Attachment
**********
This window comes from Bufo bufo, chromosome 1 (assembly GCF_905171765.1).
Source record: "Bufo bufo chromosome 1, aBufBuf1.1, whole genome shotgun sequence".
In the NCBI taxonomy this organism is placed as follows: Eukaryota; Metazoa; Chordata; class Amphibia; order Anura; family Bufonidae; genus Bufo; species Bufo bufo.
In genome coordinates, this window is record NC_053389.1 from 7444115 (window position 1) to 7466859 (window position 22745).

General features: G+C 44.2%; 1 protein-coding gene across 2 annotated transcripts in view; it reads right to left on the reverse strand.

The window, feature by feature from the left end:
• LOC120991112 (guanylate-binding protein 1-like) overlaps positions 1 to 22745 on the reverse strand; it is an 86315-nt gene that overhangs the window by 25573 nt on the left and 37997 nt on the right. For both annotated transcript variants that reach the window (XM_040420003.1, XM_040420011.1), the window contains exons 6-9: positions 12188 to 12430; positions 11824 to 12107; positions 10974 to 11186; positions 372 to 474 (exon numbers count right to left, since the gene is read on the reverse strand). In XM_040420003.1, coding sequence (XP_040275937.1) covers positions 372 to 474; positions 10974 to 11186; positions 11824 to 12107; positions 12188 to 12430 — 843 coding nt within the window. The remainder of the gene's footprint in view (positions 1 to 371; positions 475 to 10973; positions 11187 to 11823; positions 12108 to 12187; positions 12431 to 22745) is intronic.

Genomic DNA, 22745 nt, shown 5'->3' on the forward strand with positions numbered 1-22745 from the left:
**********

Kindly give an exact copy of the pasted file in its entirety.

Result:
This window comes from Bufo bufo, chromosome 1 (assembly GCF_905171765.1).
Source record: "Bufo bufo chromosome 1, aBufBuf1.1, whole genome shotgun sequence".
In the NCBI taxonomy this organism is placed as follows: Eukaryota; Metazoa; Chordata; class Amphibia; order Anura; family Bufonidae; genus Bufo; species Bufo bufo.
In genome coordinates, this window is record NC_053389.1 from 7444115 (window position 1) to 7466859 (window position 22745).

General features: G+C 44.2%; 1 protein-coding gene across 2 annotated transcripts in view; it reads right to left on the reverse strand.

The window, feature by feature from the left end:
• LOC120991112 (guanylate-binding protein 1-like) overlaps positions 1 to 22745 on the reverse strand; it is an 86315-nt gene that overhangs the window by 25573 nt on the left and 37997 nt on the right. For both annotated transcript variants that reach the window (XM_040420003.1, XM_040420011.1), the window contains exons 6-9: positions 12188 to 12430; positions 11824 to 12107; positions 10974 to 11186; positions 372 to 474 (exon numbers count right to left, since the gene is read on the reverse strand). In XM_040420003.1, coding sequence (XP_040275937.1) covers positions 372 to 474; positions 10974 to 11186; positions 11824 to 12107; positions 12188 to 12430 — 843 coding nt within the window. The remainder of the gene's footprint in view (positions 1 to 371; positions 475 to 10973; positions 11187 to 11823; positions 12108 to 12187; positions 12431 to 22745) is intronic.

Genomic DNA, 22745 nt, shown 5'->3' on the forward strand with positions numbered 1-22745 from the left: